Most divorces conclude with the parties mutually agreeing upon and entering into a Property Settlement Agreement. This agreement addresses, among other things, child support, alimony, equitable distribution (property obtained during the marriage) and life insurance.
In New Jersey alimony is calculated using several different factors. One of these factors is the length of the marriage. The Property Settlement Agreement will state specific triggering events which will result in the termination of alimony. Such events may be the death of the payor (individual paying alimony) or the payee (person receiving alimony) cohabitating with another individual.
In, Quinn v. Quinn, a recent New Jersey Supreme Court matter, the court ruled that a divorce agreement that calls for termination of alimony if an ex-spouse cohabitates with another person, even if that cohabitation is temporary, is enforceable. The New Jersey Supreme Court upheld a property settlement agreement that mandated the termination of alimony for a woman who lived with a man for a little more than two years after she divorced her husband of 23 years.
In Quinn v. Quinn the parties were married in 1983 and divorced in 2006. Two children were born of the marriage, both of whom are now adults. At the time of the divorce the husband was earning $208,000 a year while the wife was earning about $21,500 a year. The Property Settlement Agreement called for the husband to pay the wife $2,634 biweekly in alimony payments. The Property Settlement Agreement also said alimony payments were to be terminated if the wife cohabitated with someone else.
Beginning in January 2008 the former wife began cohabitating with another man. The former husband moved to have his alimony obligation terminated.
The court stated that once you make a deal, you’re bound by the deal, as long as it’s fair and equitable.
The record developed in this matter provided no basis to do anything other than to enforce the clear and unequivocal obligation by both parties to each other under the PSA.
The Supreme Court stated that if the court ruled in the former wife’s favor, it would confirm the former husband’s belief that his ex-wife could cohabitate, lie about it if caught, reject her boyfriend, have alimony revived, and then cohabitate again. The court stated that a settlement agreement is governed by basic contract principles. It is not the function of the court to rewrite or revise an agreement when the intent of the parties is clear.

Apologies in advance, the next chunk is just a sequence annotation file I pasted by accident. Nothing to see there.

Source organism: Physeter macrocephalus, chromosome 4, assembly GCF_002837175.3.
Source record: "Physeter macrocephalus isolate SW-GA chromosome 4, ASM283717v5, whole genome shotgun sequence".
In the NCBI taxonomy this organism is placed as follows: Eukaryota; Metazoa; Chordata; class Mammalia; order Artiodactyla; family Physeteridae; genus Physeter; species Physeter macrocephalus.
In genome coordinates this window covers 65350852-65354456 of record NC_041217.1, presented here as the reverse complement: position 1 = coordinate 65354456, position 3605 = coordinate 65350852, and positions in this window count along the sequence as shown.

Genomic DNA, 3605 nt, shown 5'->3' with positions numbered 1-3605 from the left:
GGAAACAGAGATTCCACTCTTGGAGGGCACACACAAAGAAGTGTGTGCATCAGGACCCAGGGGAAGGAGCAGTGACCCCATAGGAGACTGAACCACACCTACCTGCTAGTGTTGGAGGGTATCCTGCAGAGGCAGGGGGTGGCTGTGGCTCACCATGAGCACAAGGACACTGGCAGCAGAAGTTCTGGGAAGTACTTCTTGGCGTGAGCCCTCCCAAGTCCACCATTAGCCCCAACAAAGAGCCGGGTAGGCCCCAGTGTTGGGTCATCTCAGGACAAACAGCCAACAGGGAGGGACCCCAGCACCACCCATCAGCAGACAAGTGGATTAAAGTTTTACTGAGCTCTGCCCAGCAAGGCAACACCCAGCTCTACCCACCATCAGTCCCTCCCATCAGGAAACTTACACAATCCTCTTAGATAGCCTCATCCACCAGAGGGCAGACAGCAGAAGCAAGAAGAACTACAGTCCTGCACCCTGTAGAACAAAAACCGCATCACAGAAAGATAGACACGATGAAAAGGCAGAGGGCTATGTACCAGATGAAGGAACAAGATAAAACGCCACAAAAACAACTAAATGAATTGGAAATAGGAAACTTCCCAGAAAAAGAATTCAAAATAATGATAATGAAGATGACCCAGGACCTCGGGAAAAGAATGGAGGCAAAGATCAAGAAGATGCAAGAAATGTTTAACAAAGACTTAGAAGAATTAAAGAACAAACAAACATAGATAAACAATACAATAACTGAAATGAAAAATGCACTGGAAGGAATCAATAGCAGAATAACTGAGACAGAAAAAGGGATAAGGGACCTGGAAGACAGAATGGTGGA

The court stated that the parties cannot expect a court to present to them a contract better than or different from the agreement they struck between themselves. The court stated that when the intent of the parties is plain and the language is clear and unambiguous, a court must enforce the agreement as written, unless doing so would lead to an absurd result. The court stated that merely because the ex-wife terminated her cohabitation with the paramour does not mean alimony should resume.
The court stated that an agreement to terminate alimony upon cohabitation by fully informed parties, represented by independent counsel, and without any evidence of overreaching, fraud, or coercion is enforceable. The court stated that both divorcing spouses in the matter voluntarily entered into the property settlement agreement and that both were represented by counsel at the time. The court stated that marital agreements, including property settlement agreements that clearly and unequivocally provide for the termination of alimony upon cohabitation, are enforceable when the parties enter such agreements knowingly and voluntarily.
This case shows you how important every term is within the Property Settlement Agreement. The attorneys here at Gale & Laughlin ensure that you understand every term of the Property Settlement Agreement and its effects. It is imperative that you understand each provision of the Property Settlement Agreement prior to signing the document. Contact us with any questions you may have.